Shaft #1

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Shaft #1

I met Richard Roundtree a few years back at a convention. All I could do was shake the man's hand and say thank you. I was completely star struck. Roundtree's powerful presence and commanding demeanor were still evident decades after starring in "Shaft" and it's two sequels. Considering that Sam Jackson also starred as "Shaf,t" it's going to take a talented creative team to bring that type of style and presence to a comic page.

It all starts with David Walker who gets who John Shaft is and what makes him tick. I recently read an interview with Walker and he's basically a historian of the blaxploitation genre and an avid reader of Ernest Tidyman's original "Shaft" books. Damn right! Walker's story is a prequel to the material that's come before. It follows Shaft as a rising boxer. The pugilistic arts have always been a notoriously dirty field and this gritty late '60s version is bleak as can be.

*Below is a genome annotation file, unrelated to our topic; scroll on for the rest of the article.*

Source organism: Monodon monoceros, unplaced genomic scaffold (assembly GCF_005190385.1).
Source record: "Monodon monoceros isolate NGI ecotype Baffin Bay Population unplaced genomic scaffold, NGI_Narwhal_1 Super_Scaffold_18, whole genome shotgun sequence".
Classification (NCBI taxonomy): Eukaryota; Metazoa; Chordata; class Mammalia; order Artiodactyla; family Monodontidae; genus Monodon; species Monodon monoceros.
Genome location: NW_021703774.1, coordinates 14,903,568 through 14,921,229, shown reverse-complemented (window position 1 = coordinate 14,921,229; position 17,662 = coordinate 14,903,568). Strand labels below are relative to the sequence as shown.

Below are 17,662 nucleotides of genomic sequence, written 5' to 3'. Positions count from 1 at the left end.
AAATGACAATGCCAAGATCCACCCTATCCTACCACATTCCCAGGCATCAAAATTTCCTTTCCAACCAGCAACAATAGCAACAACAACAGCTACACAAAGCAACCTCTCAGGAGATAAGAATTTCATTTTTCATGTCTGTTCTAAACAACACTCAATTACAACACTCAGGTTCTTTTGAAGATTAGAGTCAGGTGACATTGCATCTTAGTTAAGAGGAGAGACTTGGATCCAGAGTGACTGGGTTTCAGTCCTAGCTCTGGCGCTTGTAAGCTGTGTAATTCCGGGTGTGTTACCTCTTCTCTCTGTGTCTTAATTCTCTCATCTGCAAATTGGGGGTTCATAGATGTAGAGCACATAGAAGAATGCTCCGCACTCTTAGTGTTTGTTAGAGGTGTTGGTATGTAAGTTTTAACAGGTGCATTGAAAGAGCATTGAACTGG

There is strong foreshadowing for those that know what Shaft becomes. The story feels important and that's not always the case with prequels. Obviously, we know Shaft is going to survive, yet Walker instills a sense of danger in the proceedings. Not to mention, the story is well structured so you're getting a lengthy bit of story. No doubt about it, this is top tier comic writing.

Bilquis Evely brings the world to vivid life. She adds so much detail to this seedy, sordid tale. Her characters express a range of emotions and never appear static. Couple that with the colors of Daniela Miwa and the late '60s explodes off the page. Shaft's world isn't easy or pretty. Yet, all the ugliness is just so beautiful to look at. Artistically you can't ask for more! This comic is a bad mother....

Grade: 
4.5 / 5.0